How Soon is now? What does this mean and what has it got to do with architecture?
Day 2 of the Australian Institute of Architects National Conference kicked off in earnest with a full day of talks at the Adelaide Conference Centre. Opening the conference was National President Jon Clements, who took the opportunity discuss the proposed governance changes at the Institute before handing over to Senior Cultural Custodian, Karl Winda Telfar, for the welcome to country.
Next up, it was time for the creative directors to put forward their vision for the conference. Ben Hewett, Sam Spurr and Cameron Bruhn formulated this conference to be a discussion about what was happening now, that would be shaping our future. As Spurr commented, this conference would be less about walking through buildings and more about agency and ways the diverse ways of working to achieve excellent architecture.
First of the keynote speakers was Nasrine Seraji from Atelier Seraji Architects and associates. This enthralling presentation was hard to pin down to a single idea. Instead it was part history lesson part critique of the architecture profession, part exploration of a body of work.
“We need to create better tools for reading our cities”
It must be said how perfectly Seraji’s presentation tied into yesterday’s Parlour discussion on women transforming the city, noting that clients of women architects often presume them to be good at domestic architecture simply because of the assumption about how women spend their time. Her concluding remarks about the late Zaha Hadid, proving that architecture was indeed a man’s world, hit a chord for many in the auditorium.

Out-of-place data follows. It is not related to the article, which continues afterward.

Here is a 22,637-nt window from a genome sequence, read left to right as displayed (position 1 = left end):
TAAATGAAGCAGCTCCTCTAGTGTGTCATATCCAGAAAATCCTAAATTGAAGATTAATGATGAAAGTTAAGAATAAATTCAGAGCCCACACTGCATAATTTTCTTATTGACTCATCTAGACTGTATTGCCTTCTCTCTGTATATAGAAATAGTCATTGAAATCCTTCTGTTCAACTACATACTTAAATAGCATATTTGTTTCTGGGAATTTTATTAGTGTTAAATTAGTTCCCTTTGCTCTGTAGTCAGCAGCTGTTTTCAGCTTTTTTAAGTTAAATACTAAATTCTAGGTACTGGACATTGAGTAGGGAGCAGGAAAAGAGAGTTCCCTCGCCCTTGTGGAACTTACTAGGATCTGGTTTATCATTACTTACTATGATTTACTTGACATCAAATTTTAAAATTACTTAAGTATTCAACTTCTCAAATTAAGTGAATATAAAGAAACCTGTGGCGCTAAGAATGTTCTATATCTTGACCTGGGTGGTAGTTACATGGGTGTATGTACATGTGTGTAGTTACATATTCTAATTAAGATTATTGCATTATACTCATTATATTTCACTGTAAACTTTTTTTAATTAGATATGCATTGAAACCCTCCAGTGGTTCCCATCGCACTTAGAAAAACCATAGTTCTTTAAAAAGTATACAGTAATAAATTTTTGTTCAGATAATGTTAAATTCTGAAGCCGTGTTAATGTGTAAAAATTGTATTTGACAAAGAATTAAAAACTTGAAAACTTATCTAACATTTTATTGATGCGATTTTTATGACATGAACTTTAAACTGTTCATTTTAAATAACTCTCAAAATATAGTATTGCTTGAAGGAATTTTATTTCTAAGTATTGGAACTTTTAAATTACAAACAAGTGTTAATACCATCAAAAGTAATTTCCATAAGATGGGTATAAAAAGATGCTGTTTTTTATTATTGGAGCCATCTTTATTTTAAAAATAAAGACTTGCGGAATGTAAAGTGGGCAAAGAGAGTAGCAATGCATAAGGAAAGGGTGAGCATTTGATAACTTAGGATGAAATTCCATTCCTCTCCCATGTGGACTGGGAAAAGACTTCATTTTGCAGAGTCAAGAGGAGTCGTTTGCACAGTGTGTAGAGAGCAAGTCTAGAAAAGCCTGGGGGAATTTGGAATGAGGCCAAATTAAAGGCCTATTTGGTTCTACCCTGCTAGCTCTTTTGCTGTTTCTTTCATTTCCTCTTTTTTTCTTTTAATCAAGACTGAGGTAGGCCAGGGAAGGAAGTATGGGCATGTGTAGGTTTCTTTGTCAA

“Architecture is often behind technology. Law is even further behind architecture. That’s why urbanism can be more effective than architecture in years to come, as it can anticipate way before architecture arrives, allowing also for changes in law and regulations.” Nasrine Seraji
Next to the stage was Vicente Gaullart who was the chief architect of Barcelona City from 2011-2015. In Barcelona, work is underway to develop the self-sufficient city block, capable of providing its own power, water and even produce food. These sufficient blocks make up neighborhoods of a very walkable size. The city then is made up of a network of these neighborhood groups. This networking model then has an inbuilt level of resilience and sustainability, with high quality architecture and design happening at every scale.
“Only after the crisis can we look to the future” Vicente Gaullart